the ‘Muslim woman’ who is part of the larger Somali society, yet isnevertheless marginalised within the cultural system and within class, clanand race dynamics.
The Family Law denotes the codified statutory personallaw pronounced by the military regime on January 11, 1975. This law, thoughsupported by a small coterie of elite urban women, affected all womenregardless of their location within power configurations. The military regimeruled Somalia from 1969 to 1990, taking a socialist orientation as its guidingphilosophy for social transformation and development, and assigned moreroles that are prominent to women.
Women in the Societal Framework
Traditional power configurations in Somalia bind together two groups whoperform complementary functions in the society. The first is the worldlyfunction of the primordial or territorial clan groups, bounded by their diverseversions of clan laws in their multi-level structures and hierarchies.
Theseworldly functions are vested on the clan elders of the primary social unit(diya-paying unit), who have diverse titles and roles in the different localitiesand sub-cultures, and coordinate the affairs of the clans through theinstitution of the general assembly or ‘Shir’.
This assembly is participatoryand includes all male members of the clan, while excluding women fromdiscussion and decision-making. The second are the religious functionsundertaken by the Islamic scholars, such as Islamic education, dispensing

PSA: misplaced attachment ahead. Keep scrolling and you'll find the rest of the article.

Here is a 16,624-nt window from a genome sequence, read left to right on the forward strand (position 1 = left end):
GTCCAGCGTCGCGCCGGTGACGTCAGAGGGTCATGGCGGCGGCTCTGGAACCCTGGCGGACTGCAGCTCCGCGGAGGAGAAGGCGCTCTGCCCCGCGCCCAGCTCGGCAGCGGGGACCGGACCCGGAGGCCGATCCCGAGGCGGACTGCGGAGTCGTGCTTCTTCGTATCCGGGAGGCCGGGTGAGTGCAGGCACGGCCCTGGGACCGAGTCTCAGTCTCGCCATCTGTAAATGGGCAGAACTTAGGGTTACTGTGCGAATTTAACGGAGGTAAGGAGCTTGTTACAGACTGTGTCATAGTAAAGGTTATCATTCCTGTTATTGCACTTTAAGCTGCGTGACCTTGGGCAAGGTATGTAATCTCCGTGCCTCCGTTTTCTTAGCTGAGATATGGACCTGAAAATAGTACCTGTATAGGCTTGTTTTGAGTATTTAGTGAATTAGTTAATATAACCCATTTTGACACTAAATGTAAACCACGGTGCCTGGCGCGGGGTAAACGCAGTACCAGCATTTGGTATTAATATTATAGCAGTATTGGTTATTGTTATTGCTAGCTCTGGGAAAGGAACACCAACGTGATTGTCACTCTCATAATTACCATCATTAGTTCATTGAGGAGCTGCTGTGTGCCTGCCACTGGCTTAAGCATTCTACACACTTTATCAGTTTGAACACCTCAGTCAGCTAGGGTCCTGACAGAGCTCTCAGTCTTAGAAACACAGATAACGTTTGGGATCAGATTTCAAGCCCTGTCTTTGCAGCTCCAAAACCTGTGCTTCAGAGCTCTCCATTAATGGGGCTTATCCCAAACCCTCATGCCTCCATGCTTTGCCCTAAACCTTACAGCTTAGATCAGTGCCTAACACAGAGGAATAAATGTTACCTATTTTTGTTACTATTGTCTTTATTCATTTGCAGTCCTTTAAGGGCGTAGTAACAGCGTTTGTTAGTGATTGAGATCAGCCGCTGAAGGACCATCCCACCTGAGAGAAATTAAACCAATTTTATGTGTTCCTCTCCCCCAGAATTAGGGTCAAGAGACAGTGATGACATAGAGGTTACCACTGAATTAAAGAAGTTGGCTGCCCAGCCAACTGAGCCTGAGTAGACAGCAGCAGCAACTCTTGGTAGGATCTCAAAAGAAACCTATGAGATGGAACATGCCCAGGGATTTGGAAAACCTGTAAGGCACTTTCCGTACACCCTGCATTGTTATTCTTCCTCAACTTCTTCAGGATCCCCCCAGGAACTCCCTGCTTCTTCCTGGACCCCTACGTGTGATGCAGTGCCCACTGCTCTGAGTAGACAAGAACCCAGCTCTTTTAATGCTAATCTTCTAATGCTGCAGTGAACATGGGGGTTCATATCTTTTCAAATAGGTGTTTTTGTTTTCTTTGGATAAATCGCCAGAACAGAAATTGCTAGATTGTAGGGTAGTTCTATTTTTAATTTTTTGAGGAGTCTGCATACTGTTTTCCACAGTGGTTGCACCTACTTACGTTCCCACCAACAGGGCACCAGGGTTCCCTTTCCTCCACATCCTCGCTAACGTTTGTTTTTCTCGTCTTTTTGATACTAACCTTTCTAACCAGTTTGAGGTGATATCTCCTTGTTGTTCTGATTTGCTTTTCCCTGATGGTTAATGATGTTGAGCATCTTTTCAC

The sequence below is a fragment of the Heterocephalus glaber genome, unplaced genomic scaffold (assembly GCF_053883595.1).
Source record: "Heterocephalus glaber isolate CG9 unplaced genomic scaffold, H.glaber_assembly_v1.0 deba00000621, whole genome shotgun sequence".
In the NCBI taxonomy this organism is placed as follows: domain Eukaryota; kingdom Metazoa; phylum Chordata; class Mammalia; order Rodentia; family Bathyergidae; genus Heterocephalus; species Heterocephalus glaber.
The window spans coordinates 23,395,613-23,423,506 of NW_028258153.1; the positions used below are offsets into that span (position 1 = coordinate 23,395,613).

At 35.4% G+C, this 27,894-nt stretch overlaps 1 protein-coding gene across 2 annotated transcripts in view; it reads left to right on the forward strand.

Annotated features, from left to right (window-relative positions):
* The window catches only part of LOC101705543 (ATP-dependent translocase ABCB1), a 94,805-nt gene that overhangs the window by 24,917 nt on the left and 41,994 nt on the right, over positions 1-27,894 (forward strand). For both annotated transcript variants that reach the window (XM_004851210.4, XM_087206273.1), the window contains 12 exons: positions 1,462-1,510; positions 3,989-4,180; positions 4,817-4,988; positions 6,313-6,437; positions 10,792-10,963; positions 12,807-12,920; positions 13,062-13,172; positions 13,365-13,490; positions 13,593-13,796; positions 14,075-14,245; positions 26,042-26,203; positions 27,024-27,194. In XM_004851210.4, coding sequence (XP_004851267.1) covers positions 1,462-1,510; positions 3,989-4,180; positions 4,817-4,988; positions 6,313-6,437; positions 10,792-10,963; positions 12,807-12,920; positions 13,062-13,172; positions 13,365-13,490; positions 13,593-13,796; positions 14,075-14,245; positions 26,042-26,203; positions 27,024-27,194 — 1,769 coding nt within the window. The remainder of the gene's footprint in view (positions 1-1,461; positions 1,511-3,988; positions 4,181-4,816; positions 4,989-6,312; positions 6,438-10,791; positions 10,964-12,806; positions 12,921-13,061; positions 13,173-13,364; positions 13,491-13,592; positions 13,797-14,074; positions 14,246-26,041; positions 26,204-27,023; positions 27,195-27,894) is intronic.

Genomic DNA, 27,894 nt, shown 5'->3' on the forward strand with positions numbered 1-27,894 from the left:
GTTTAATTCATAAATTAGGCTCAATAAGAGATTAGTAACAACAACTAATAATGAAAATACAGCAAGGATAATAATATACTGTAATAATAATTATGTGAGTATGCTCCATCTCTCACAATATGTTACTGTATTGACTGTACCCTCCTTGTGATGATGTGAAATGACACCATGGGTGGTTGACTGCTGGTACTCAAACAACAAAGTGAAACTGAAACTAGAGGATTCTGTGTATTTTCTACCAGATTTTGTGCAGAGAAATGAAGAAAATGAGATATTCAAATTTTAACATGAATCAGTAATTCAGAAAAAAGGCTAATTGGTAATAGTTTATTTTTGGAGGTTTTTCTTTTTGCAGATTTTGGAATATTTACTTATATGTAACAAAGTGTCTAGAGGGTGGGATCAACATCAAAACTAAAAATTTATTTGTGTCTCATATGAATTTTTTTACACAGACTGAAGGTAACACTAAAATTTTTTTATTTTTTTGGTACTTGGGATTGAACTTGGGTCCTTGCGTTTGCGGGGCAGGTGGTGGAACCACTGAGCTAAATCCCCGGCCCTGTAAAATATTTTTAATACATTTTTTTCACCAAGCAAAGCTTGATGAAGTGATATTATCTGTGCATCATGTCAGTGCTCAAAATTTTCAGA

Somalis belong to the Sunni Muslim of Shafi’i Jurisprudence.
Osseina Alidou and Meredeth Turshen, “Africa: Women in the Aftermath of Civil War”, Race&Class, 2000:41(4): 81-92.
In the pastoral areas, the system is based on primordiality while in the agricultural areas, itis founded on territorial attachments; and accordingly, various legal systems havedeveloped to respond to the needs of the communities. Moreover, hierarchies of the clansystem begin from diya paying sub clan.
Different clans use different titles for their elders. There are Suldan, Ugas, Islam, Boqor,Wabar, Malaaq, imam and so on. A diya-paying group is a primary unit that has a commonterritory, clan wells, heer and a leader, and recognized as such by other clans. The functionof the elder is the provision of security, conflict resolution; administration of diya system andintra-clan relations. So, it is a sort of mini-state. See Abdurahman Abdullahi, “Tribalism,Nationalism and Islam: Crisis of the Political Loyalties in Somalia”, (MA Thesis, McGillUniversity, 1992), 37-39.